The self-reported use of marijuana by teenagers continues to decline nationally, according to federal data reported by the United States Substance Abuse and Mental Health Services Administration (SAMHSA).
The agency’s 2018 report finds that past-year marijuana use by those ages 12 to 17 has fallen consistently since 2002, from 15.8 percent to 12.5 percent. Since 2012, when Colorado and Washington became the first states to regulate adult use access, past-year youth use has fallen eight percent.
By contrast, self-reported cannabis use by older Americans has risen during this same time period.
The federal data also reports a consistent year-over-year decline in the prevalence of so-called “marijuana use disorder” among teens – a finding that is consistent with other studies.
Commenting on the data, NORML Deputy Director Paul Armentano said, “Regulation and education is a more effective and a more preferable tool to discourage youth use and access than is criminalization.” He added: “A pragmatic regulatory framework that allows for the legal, licensed commercial production and retail sale of marijuana to adults but restricts its use among young people – coupled with a legal environment that fosters open, honest dialogue between parents and children about cannabis’ potential harms – best reduces the risks associated with the plant’s use or abuse. By contrast, advocating for the marijuana’s continued criminalization only compounds them.”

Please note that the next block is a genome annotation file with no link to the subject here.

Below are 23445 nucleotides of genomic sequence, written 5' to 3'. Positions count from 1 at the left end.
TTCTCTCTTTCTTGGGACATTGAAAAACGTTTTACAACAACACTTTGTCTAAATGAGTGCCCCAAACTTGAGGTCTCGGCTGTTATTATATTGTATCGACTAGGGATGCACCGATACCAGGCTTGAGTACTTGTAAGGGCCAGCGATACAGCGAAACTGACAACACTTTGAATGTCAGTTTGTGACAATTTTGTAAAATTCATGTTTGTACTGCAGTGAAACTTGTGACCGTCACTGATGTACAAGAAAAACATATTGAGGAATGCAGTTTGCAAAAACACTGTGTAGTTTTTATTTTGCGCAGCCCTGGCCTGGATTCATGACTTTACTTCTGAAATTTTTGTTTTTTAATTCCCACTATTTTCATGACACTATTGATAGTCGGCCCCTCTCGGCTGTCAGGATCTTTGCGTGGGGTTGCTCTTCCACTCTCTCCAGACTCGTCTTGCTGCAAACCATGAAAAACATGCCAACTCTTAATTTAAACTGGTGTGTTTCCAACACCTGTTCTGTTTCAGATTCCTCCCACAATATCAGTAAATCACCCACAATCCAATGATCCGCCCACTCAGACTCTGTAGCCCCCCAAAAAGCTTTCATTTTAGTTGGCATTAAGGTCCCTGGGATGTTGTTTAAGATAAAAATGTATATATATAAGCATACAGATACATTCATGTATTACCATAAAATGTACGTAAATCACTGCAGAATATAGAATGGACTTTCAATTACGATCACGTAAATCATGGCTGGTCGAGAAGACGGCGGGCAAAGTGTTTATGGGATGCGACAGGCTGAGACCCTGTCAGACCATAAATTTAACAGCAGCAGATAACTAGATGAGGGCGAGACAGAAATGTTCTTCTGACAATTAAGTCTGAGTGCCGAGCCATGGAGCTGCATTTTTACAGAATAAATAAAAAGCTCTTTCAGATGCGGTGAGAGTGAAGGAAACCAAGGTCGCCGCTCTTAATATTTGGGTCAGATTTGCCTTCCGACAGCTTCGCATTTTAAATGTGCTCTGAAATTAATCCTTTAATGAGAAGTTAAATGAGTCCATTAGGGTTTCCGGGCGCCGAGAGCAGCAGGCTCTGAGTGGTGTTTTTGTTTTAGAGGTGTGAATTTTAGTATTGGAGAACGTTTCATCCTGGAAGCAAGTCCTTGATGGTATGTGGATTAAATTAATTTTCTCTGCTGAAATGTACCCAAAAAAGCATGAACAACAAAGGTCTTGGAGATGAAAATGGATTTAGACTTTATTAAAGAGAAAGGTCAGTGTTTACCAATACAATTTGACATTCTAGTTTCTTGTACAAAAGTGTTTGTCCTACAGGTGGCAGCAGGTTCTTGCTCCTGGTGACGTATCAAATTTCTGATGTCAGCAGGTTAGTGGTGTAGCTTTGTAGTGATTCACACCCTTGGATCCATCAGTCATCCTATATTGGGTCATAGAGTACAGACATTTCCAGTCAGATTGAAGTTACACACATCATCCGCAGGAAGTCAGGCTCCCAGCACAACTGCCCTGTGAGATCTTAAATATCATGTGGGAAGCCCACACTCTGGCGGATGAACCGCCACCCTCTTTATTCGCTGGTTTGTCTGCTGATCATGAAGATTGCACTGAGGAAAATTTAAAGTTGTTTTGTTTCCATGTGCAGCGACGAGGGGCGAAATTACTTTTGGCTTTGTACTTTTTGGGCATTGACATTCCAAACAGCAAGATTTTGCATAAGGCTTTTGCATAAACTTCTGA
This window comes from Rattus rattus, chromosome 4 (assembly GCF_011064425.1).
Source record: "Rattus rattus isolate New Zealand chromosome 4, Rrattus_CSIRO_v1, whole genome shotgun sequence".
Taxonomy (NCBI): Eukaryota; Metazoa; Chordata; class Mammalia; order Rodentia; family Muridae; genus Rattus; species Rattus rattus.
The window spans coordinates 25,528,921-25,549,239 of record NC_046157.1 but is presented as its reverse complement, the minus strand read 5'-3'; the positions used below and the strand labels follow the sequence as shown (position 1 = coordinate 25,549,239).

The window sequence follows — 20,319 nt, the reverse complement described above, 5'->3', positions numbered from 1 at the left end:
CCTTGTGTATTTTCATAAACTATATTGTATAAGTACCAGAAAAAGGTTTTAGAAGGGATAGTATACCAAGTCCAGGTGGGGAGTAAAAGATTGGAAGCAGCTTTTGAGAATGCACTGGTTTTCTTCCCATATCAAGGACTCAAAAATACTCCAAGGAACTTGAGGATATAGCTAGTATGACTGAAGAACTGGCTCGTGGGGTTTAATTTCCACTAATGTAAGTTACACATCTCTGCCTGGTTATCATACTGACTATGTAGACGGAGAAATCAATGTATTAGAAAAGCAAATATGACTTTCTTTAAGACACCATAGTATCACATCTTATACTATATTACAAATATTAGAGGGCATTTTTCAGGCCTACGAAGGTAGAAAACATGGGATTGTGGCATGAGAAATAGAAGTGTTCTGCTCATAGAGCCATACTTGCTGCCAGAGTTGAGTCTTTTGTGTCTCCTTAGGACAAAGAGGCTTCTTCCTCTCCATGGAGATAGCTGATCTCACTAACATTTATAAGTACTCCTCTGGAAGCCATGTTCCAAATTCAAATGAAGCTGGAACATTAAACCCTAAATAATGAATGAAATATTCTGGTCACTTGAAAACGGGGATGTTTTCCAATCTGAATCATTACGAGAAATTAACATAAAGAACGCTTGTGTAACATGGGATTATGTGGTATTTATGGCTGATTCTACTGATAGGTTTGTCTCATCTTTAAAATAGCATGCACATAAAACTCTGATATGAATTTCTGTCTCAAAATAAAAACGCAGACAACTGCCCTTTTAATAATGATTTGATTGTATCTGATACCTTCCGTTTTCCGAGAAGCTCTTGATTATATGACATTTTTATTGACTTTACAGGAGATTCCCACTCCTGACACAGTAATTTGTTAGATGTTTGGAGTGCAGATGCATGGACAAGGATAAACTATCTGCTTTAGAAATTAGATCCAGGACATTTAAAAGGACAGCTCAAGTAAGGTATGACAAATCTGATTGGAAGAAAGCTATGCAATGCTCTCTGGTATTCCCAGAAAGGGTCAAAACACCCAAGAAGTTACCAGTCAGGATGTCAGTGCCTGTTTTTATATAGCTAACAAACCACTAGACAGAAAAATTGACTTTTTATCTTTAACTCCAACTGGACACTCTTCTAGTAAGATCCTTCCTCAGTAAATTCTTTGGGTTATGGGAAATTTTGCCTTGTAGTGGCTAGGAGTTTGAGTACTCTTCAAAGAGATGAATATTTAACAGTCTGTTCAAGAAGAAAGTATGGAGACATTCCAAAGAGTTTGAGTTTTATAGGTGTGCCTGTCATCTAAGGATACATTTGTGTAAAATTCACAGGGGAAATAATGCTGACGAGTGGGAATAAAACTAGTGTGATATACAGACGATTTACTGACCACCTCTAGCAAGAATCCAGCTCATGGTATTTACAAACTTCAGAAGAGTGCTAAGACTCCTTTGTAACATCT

Separate evaluations of marijuana use patterns specifically in cannabis legalization states show little if any change in cannabis use or access by teenagers. Data published online in JAMA Pediatrics in July reported that states with “recreational marijuana laws were associated with an eight percent decrease in the odds of marijuana use and a nine percent decrease in the odds of frequent marijuana use” among teens.
For more information, see the NORML fact-sheet, “Marijuana Regulation and Teen Use Rates.”